In the memo, Cole recommended attacking Cox's reputation as a way of discrediting his work on the Watergate investigation.
Despite his support, the amendment failed.

But that support for women's rights is in odd juxtaposition to what he says in a taped conversation with George H.W. Bush, who was the GOP chairman at the time.

In the recorded conversation, Nixon pushed for the party to recruit pretty women to run for office, after two women caught his eye in the South Carolina Legislature.

"Let's look for some," he said. "And understand, I don't do it because I'm for women. But I'm doing it because (a) woman might win some place where a man might not."

Other issues that the tapes document are the return of American prisoners of war from Southeast Asia, efforts to maintain U.S. access to oil in the Middle East, and the Supreme Court's decision to legalize abortion with the Roe v. Wade ruling.

More than 2,200 hours of secretly taped conversations from Nixon's presidency have been released since 1980, and there are still more to come.
"Cox wanted to keep this an unending crisis of the body politic," Cole wrote, laying out an argument for Nixon partisans to hammer away at in the media.

"Cox threw down the gauntlet -- at a time when we don't need some 4th Branch of gov't telling [the president] to go to hell," Cole wrote.

In other documents, Nixon aides suggested that the president would eventually be exonerated and Congress should act cautiously.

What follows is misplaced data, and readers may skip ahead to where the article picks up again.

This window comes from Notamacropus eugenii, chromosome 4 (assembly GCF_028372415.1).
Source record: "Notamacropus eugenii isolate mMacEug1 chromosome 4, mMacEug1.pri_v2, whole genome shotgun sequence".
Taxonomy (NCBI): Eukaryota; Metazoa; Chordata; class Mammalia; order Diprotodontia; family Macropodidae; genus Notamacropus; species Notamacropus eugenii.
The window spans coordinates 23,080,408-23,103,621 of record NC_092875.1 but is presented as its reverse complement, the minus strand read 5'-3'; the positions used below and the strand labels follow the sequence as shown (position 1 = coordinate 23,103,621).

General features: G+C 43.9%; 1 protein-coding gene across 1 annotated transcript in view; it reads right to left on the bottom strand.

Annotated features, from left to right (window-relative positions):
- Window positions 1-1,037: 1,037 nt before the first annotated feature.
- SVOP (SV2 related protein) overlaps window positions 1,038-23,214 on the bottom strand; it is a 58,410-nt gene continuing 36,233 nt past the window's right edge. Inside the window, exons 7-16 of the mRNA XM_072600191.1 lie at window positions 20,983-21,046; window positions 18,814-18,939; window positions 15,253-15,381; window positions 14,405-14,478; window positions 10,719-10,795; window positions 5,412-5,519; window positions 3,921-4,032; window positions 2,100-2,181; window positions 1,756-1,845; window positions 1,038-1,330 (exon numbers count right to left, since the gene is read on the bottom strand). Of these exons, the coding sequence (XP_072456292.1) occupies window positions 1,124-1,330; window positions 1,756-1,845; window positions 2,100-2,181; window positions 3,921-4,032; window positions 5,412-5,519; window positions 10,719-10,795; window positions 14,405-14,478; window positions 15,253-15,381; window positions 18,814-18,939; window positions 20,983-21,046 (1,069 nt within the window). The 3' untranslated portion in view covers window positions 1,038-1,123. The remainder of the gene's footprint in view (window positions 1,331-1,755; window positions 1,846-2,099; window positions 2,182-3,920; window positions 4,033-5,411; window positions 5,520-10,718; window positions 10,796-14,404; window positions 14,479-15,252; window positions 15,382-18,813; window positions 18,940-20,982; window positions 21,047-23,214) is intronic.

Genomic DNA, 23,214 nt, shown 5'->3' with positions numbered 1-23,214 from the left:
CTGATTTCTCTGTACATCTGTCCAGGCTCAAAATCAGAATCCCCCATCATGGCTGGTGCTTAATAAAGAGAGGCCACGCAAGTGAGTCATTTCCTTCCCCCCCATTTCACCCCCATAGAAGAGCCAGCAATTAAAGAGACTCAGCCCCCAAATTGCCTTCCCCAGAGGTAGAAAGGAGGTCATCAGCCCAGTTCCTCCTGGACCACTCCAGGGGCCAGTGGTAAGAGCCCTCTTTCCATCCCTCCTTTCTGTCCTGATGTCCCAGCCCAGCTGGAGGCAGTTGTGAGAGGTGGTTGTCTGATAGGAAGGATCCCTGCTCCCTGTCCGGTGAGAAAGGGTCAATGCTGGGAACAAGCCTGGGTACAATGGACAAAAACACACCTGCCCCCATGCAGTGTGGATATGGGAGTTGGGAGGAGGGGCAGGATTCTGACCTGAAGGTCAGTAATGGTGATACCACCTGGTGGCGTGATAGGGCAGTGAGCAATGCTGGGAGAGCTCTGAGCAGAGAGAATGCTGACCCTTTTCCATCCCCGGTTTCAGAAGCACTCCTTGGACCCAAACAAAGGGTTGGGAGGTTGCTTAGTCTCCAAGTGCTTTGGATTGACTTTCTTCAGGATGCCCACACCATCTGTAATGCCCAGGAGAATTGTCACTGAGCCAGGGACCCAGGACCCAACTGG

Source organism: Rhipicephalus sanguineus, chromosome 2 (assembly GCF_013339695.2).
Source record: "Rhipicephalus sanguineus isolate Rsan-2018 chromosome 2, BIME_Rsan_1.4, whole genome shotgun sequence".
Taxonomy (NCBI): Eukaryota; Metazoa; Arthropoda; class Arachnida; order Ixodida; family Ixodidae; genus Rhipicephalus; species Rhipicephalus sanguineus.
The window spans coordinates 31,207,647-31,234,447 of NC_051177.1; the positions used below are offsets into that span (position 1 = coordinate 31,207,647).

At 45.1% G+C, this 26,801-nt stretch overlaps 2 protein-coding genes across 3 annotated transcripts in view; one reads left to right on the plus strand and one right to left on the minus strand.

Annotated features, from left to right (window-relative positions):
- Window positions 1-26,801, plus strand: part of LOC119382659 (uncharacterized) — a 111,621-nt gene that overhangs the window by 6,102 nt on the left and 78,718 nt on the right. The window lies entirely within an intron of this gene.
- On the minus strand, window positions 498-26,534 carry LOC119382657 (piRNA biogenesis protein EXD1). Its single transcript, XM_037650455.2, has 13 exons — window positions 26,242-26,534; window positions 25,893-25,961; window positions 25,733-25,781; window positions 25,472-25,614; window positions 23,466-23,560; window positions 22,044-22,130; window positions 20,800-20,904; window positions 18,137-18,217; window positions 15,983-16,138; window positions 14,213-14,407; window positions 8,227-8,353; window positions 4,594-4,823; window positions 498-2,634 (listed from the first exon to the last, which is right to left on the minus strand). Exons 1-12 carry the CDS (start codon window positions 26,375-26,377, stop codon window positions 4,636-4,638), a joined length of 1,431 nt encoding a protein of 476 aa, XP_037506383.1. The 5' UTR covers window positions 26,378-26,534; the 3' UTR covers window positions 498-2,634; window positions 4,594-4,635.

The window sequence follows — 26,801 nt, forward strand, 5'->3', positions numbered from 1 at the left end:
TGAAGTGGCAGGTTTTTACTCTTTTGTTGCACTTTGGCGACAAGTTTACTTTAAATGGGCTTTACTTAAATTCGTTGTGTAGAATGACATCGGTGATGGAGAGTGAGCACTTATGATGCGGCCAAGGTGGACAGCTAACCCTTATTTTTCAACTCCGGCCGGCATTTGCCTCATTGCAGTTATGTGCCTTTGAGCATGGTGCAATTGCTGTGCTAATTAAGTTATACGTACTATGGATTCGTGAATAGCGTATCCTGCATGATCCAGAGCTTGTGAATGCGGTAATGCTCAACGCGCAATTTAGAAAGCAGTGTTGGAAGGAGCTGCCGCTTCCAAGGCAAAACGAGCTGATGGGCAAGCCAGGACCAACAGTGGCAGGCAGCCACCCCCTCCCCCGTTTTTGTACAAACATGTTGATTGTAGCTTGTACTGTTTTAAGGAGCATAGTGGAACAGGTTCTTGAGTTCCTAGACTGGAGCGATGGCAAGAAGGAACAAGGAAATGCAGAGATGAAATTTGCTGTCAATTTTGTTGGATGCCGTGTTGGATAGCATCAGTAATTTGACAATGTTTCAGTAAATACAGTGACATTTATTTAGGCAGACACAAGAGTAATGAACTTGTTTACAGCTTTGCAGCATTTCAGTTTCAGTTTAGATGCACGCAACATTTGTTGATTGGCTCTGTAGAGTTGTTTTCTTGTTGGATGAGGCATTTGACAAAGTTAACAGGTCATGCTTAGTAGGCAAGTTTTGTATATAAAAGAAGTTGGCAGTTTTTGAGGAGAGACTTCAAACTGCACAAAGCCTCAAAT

Recordings Highlight Vietnam War

Aside from the Watergate break-in, the tapes highlight Nixon's focus on the Vietnam War. He was recorded talking to South Vietnam President Nguyen Van Thieu and Secretary of State Henry Kissinger about the war and hopes for a possible peace agreement.

Nixon spoke of Kissinger leading peace talks in Paris to get the United States out of the war with honor.

"It occurred to me that we really ought to have somebody with Henry when he's over there, you know?" he said. "To tell him not to smile and things of that sort."

Kissinger succeeded on his Paris mission, and when Nixon heard the news, he called his wife, Pat Nixon.

"Kissinger's on his way back and we got the agreement," he told her. "I'm going to announce it at 10 tonight on television."

"Oh, great. Isn't that marvelous. It's wonderful," his wife replied.

In one letter, he states his firm support for the Equal Rights Amendment. For 20 years, he says in the letter, "I have not altered my belief that equal rights for women warrant a constitutional guarantee."

Nixon records show aides tried to save his presidency by demonizing Watergate investigator

With an air of desperation, a hunkered down White House hatched a plan to save Richard Nixon's presidency as the Watergate crisis began to consume it: Demonize the prosecutor in the eyes of lawmakers and the people.